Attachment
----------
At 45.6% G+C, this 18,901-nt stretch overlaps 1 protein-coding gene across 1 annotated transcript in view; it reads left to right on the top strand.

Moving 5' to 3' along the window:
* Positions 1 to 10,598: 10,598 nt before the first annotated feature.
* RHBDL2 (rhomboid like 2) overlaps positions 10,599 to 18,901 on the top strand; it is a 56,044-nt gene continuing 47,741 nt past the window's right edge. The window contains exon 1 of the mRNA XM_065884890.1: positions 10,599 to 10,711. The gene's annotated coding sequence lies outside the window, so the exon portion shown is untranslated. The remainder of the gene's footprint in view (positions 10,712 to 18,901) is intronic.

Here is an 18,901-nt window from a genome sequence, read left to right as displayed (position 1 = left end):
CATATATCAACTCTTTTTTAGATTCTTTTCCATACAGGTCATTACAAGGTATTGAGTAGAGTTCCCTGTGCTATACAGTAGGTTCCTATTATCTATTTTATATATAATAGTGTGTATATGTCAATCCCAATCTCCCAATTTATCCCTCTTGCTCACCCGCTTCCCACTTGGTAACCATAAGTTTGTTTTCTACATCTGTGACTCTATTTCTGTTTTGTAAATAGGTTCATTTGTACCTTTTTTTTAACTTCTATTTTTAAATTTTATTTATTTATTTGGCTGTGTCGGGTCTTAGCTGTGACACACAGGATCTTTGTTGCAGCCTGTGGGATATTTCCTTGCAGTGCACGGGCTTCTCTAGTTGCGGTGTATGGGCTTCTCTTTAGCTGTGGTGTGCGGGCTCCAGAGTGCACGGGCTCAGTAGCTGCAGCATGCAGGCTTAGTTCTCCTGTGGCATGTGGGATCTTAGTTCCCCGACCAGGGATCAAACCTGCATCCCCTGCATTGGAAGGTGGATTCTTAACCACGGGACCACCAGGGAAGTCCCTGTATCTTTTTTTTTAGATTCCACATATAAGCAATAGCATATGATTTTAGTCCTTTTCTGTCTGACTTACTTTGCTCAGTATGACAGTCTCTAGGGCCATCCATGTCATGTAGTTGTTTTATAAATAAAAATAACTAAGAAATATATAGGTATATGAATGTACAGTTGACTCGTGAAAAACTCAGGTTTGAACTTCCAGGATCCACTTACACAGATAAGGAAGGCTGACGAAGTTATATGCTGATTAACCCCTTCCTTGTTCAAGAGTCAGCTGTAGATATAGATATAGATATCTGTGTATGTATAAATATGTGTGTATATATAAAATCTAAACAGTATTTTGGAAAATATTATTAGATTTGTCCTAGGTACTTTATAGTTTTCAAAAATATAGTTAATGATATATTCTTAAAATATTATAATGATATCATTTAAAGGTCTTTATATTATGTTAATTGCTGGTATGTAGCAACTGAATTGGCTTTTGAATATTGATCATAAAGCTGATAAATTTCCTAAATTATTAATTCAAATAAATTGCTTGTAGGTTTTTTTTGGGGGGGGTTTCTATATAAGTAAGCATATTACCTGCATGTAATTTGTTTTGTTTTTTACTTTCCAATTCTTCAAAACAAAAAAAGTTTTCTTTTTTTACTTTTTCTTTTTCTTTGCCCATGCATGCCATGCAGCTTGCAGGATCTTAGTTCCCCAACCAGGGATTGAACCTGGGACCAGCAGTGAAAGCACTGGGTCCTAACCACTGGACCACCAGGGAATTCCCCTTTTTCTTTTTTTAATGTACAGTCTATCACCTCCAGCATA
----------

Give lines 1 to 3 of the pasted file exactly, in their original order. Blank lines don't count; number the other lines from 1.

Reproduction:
At 45.6% G+C, this 18,901-nt stretch overlaps 1 protein-coding gene across 1 annotated transcript in view; it reads left to right on the top strand.

Moving 5' to 3' along the window:
* Positions 1 to 10,598: 10,598 nt before the first annotated feature.